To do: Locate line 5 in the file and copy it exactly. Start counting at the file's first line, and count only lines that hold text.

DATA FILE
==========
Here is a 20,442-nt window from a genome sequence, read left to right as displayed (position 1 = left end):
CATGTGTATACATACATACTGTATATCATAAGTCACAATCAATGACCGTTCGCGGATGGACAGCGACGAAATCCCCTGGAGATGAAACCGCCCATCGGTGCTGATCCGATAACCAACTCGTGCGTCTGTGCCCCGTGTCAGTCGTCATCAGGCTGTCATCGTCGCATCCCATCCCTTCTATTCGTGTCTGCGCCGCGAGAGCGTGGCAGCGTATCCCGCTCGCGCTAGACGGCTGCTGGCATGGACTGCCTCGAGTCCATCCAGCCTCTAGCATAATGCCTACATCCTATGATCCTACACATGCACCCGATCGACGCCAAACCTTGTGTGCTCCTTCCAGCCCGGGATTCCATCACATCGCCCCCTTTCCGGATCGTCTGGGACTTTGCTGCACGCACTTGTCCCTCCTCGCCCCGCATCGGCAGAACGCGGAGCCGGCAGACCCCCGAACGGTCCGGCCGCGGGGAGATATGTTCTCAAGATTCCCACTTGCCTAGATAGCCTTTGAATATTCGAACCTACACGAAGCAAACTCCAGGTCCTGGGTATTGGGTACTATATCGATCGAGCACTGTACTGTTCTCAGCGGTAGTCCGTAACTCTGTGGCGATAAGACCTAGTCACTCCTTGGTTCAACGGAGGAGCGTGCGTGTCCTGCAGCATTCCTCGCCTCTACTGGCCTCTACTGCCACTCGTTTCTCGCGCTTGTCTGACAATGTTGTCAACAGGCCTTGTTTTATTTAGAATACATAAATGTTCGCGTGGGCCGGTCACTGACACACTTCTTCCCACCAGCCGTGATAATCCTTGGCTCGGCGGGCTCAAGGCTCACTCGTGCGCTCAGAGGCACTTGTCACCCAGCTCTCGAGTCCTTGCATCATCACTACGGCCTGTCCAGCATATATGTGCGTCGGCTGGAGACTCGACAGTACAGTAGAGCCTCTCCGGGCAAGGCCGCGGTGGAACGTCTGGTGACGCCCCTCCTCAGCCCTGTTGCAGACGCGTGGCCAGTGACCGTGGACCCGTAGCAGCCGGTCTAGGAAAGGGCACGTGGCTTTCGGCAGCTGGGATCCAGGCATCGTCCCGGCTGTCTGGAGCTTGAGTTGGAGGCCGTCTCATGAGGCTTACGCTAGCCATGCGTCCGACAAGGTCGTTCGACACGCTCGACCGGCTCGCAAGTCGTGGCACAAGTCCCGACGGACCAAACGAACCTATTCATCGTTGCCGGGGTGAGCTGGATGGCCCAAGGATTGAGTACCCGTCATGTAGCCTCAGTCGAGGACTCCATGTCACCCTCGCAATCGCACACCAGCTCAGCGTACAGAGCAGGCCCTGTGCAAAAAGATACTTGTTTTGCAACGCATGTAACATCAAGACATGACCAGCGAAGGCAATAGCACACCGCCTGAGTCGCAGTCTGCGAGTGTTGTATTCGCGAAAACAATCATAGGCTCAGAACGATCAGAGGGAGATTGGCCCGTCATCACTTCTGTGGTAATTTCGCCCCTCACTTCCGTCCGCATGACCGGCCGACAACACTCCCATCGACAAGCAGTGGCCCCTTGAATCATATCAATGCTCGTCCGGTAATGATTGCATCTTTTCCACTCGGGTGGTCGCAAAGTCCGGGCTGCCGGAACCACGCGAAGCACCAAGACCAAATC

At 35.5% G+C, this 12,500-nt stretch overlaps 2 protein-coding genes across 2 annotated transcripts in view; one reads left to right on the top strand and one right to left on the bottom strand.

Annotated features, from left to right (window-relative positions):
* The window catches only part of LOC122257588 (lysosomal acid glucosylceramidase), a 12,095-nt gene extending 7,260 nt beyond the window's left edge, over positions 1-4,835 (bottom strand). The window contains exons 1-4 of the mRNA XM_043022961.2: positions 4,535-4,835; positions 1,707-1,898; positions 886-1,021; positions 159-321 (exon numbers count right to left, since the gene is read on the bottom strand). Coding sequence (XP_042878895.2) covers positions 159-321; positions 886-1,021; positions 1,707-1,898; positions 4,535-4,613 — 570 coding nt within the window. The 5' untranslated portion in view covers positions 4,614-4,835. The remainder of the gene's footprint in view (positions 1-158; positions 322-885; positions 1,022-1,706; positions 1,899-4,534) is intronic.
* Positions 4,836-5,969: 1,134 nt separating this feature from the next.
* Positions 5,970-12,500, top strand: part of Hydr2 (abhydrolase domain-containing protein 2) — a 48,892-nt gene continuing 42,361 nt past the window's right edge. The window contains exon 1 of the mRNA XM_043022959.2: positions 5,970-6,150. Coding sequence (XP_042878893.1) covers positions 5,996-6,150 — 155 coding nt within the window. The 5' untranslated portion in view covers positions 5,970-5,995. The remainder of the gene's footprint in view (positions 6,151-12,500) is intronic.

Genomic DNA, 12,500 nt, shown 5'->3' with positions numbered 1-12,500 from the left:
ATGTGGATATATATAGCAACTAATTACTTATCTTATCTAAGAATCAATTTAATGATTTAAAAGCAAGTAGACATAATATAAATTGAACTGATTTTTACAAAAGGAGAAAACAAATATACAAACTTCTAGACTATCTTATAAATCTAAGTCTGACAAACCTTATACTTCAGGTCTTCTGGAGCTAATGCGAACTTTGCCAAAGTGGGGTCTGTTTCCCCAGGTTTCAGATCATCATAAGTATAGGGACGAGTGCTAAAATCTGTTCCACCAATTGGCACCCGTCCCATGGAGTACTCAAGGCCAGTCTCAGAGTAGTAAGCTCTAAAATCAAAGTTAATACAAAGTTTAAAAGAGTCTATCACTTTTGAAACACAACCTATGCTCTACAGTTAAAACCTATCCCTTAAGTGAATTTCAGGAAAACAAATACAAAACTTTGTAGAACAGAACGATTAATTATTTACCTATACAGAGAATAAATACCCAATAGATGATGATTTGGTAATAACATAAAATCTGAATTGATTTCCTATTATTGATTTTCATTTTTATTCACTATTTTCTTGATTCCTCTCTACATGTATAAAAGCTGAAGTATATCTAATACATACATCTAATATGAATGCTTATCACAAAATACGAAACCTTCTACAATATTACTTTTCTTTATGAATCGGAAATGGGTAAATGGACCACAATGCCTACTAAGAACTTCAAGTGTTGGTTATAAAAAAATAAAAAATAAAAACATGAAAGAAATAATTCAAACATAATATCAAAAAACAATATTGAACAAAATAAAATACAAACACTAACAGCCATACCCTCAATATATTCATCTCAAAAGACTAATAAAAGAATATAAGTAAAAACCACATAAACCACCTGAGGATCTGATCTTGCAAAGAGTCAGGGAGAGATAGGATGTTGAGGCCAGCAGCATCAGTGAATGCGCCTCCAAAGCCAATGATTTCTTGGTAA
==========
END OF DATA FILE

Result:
* The window catches only part of LOC122257588 (lysosomal acid glucosylceramidase), a 12,095-nt gene extending 7,260 nt beyond the window's left edge, over positions 1-4,835 (bottom strand). The window contains exons 1-4 of the mRNA XM_043022961.2: positions 4,535-4,835; positions 1,707-1,898; positions 886-1,021; positions 159-321 (exon numbers count right to left, since the gene is read on the bottom strand). Coding sequence (XP_042878895.2) covers positions 159-321; positions 886-1,021; positions 1,707-1,898; positions 4,535-4,613 — 570 coding nt within the window. The 5' untranslated portion in view covers positions 4,614-4,835. The remainder of the gene's footprint in view (positions 1-158; positions 322-885; positions 1,022-1,706; positions 1,899-4,534) is intronic.